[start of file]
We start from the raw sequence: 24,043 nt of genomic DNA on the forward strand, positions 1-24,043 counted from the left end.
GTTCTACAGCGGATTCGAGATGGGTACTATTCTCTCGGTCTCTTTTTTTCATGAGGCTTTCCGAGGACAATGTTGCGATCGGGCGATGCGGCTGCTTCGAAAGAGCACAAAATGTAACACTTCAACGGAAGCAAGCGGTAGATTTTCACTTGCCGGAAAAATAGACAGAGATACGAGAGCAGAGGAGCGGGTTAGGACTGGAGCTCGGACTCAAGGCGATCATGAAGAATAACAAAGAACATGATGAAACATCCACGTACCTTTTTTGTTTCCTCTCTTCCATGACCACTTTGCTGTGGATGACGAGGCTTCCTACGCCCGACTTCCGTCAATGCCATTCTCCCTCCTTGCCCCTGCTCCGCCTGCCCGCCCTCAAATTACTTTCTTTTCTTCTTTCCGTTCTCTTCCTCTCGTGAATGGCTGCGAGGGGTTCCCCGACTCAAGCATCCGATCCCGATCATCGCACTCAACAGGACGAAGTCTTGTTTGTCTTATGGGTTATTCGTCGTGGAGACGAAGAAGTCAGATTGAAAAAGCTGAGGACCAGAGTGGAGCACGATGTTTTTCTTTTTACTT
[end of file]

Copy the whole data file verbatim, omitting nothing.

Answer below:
We start from the raw sequence: 24,043 nt of genomic DNA on the forward strand, positions 1-24,043 counted from the left end.
GTTCTACAGCGGATTCGAGATGGGTACTATTCTCTCGGTCTCTTTTTTTCATGAGGCTTTCCGAGGACAATGTTGCGATCGGGCGATGCGGCTGCTTCGAAAGAGCACAAAATGTAACACTTCAACGGAAGCAAGCGGTAGATTTTCACTTGCCGGAAAAATAGACAGAGATACGAGAGCAGAGGAGCGGGTTAGGACTGGAGCTCGGACTCAAGGCGATCATGAAGAATAACAAAGAACATGATGAAACATCCACGTACCTTTTTTGTTTCCTCTCTTCCATGACCACTTTGCTGTGGATGACGAGGCTTCCTACGCCCGACTTCCGTCAATGCCATTCTCCCTCCTTGCCCCTGCTCCGCCTGCCCGCCCTCAAATTACTTTCTTTTCTTCTTTCCGTTCTCTTCCTCTCGTGAATGGCTGCGAGGGGTTCCCCGACTCAAGCATCCGATCCCGATCATCGCACTCAACAGGACGAAGTCTTGTTTGTCTTATGGGTTATTCGTCGTGGAGACGAAGAAGTCAGATTGAAAAAGCTGAGGACCAGAGTGGAGCACGATGTTTTTCTTTTTACTT